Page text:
Cleaning Masonry Using Ammonium Fluoride Treatment

Procedure code:
451003S
Source:
Outdoor Sculpture Manual - Center For Public Buildings
Division:
Masonry
Section:
Masonry Cleaning
Last Modified:
08/16/2016

PREFACE: The cleaning or removal of stains from masonry may involve the use of liquids, detergents or solvents which may run off on adjacent material, discolor the masonry or drive the stains deeper into porous masonry. Use the products and techniques described here only for the combinations of dirt/stain and masonry specified.

PART 1---GENERAL

1.01 SUMMARY

  1. This procedure includes guidance on the removal of dirt from masonry by poulticing with an ammonium fluoride paste.
  2. Safety Precautions:
    1. DO NOT save unused portions of stain-removal materials.
    2. DO NOT store any chemicals in unmarked containers.
    3. EXCELLENT VENTILATION MUST BE PROVIDED WHEREVER ANY SOLVENT IS USED. USE RESPIRATORS WITH SOLVENT FILTERS.
    4. No use of organic solvents indoors should be allowed without substantial air movement. Use only spark-proof fans near operations involving flammable liquids.
    5. Provide adequate clothing and protective gear where the chemicals are indicated to be dangerous.
    6. Have available antidote and accident treatment chemicals where noted.
  3. See "General Project Guidelines" for general project guidelines to be reviewed along with this procedure. These guidelines cover the following sections:
    1. Safety Precautions
    2. Historic Structures Precautions
    3. Submittals
    4. Quality Assurance
    5. Delivery, Storage and Handling
    6. Project/Site Conditions
    7. Sequencing and Scheduling
    8. General Protection (Surface and Surrounding)
      These guidelines should be reviewed prior to performing this procedure and should be followed, when applicable, along with recommendations from the Regional Historic Preservation Officer (RHPO).
  4. For additional information on poulticing, see 04455-02-R.

PART 2---PRODUCTS

2.01 MATERIALS

NOTE: Chemical products are sometimes sold under a commonname. This usually means that the substance is not as pure as the same chemical sold under its chemical name. The grade of purity of common name substances, however, is usually adequate for stain removal work, and these products should be purchased when available, as they tend to be less expensive. Common names are indicated below by an asterisk (*).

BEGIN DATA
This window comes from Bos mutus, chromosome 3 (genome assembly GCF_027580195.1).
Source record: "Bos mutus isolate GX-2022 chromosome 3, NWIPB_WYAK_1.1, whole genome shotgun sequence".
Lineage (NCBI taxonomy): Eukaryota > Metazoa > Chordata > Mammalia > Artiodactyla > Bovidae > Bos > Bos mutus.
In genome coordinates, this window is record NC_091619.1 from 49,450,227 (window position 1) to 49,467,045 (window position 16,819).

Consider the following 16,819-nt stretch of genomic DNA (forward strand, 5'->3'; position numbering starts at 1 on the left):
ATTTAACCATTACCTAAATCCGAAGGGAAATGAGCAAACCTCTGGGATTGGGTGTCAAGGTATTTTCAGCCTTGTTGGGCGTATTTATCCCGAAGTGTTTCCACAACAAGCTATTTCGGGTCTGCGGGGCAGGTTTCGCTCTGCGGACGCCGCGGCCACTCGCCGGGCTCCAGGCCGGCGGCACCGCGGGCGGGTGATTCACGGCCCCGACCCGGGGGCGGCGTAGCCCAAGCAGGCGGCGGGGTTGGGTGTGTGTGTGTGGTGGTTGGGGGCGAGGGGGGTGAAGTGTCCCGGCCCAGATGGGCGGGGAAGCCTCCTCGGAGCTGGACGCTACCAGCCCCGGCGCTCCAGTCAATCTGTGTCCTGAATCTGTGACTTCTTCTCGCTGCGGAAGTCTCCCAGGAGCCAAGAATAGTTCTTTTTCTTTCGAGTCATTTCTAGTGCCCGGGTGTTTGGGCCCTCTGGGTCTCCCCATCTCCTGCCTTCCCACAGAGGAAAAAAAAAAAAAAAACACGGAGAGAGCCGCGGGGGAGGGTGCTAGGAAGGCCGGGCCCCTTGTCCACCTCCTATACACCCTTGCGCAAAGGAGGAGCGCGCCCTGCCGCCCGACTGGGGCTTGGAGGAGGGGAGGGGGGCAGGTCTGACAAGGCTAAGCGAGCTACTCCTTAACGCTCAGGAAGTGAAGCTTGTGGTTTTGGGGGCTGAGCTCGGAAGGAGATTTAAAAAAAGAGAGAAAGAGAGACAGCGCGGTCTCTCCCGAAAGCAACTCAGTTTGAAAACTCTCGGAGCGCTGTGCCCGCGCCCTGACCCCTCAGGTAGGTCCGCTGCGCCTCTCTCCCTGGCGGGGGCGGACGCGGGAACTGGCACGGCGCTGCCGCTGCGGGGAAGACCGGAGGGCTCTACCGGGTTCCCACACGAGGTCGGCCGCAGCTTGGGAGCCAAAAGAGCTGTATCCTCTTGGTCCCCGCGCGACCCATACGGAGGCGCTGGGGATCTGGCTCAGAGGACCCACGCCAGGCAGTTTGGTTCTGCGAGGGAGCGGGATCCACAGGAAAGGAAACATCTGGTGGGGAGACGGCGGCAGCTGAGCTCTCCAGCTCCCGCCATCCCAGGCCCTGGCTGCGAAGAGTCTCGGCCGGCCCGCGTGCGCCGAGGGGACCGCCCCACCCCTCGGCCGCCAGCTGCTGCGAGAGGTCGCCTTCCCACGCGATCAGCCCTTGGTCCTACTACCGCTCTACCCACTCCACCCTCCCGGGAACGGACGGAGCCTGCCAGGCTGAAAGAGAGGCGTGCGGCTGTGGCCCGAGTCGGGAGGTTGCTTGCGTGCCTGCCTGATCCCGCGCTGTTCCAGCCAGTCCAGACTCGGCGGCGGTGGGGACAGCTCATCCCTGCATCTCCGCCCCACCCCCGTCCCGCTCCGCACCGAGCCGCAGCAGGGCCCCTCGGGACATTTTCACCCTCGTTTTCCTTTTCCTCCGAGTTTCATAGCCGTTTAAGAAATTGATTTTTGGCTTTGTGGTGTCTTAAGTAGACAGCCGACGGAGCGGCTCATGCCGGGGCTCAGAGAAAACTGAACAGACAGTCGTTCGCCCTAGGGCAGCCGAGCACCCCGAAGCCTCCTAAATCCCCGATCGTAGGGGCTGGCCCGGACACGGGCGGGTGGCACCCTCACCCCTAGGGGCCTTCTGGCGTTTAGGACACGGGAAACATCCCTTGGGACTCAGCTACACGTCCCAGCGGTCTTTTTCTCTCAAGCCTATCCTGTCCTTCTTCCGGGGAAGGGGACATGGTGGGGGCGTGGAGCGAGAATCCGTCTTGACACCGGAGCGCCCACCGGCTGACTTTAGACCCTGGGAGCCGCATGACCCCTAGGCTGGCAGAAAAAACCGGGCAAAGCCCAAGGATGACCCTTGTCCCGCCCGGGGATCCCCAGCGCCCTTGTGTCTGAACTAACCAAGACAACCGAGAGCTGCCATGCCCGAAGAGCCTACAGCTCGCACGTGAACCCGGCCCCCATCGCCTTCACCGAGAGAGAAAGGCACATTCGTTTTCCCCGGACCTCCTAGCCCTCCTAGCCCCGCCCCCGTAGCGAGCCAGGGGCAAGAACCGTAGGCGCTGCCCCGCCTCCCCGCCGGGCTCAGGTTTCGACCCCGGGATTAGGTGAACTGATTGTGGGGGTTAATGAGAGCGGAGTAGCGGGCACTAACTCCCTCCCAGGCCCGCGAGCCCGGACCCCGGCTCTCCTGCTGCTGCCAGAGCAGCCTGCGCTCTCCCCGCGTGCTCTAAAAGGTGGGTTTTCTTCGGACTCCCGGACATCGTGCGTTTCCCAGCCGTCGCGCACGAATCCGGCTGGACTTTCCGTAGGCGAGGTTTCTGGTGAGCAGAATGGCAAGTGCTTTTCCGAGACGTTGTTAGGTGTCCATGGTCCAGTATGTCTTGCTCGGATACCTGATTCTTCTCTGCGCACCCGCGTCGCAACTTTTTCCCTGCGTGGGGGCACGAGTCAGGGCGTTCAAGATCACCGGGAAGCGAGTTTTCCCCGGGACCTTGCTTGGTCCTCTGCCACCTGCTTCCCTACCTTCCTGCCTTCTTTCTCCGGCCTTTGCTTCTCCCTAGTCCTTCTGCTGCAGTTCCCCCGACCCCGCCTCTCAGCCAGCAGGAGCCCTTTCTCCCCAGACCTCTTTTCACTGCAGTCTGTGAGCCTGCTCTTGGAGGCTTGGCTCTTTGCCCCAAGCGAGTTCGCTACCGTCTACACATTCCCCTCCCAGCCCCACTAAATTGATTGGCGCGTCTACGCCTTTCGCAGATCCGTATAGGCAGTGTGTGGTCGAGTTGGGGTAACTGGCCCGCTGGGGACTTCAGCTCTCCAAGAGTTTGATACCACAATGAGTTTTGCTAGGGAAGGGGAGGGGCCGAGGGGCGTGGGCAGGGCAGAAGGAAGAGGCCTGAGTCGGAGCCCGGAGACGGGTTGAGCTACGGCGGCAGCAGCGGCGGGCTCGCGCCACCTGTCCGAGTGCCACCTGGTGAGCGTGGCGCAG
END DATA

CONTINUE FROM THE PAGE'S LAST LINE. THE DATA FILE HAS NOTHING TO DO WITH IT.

1. Ammonium fluoride:
    CAUTION: USE EXTREME CAUTION WITH THIS MATERIAL.
    1. Other chemical or common names include Ammonium bifluoride; Ammonium hydrogen fluoride.
    2. Potential Hazards: TOXIC; CAUSTIC TO FLESH; CORROSIVE TO CONCRETE, STEEL, WOOD OR GLASS; FLAMMABLE.
    3. Available from chemical supply house or dairy supply distributor.
  2. White absorbent material such as molding plaster, untreated white flour, powdered chalk, talc, fullers earth, etc.
  3. Mineral water

2.02 EQUIPMENT

  1. Glass or ceramic bowl for mixing ingredients
  2. Wooden utensil for stirring the ingredients
  3. Wood or plastic spatula
  4. Brushes - one fine stencil brush, and a natural bristle brush

PART 3---EXECUTION

3.01 PREPARATION

  1. Protection: Provide adequate wash solutions (i.e. water, soap and towels) before starting the job.

3.02 ERECTION, INSTALLATION, APPLICATION

NOTE: DO NOT TRY MORE THAN ONE TREATMENT ON A GIVEN AREA UNLESS THE CHEMICALS USED FROM PRIOR TREATMENT HAVE BEEN WASHED AWAY.

  1. Mix ammonium fluoride with one of the white absorbent materials listed in Section 2.02 above to form a thick paste.
  2. Thoroughly wet the surface to be treated with mineral water.
  3. Apply the paste with a fine stencil brush (be sure to eliminate any air pockets or voids created in the application).
  4. Let the paste dry for twenty minutes.
  5. Carefully remove the paste with a wood or plastic spatula, or a stiff natural bristle brush.
  6. Thoroughly rinse the surface with clean, cool mineral water and allow to dry.
  7. Repeat as necessary to achieve the desired level of cleanliness.

END OF SECTION

Last Reviewed 2016-08-16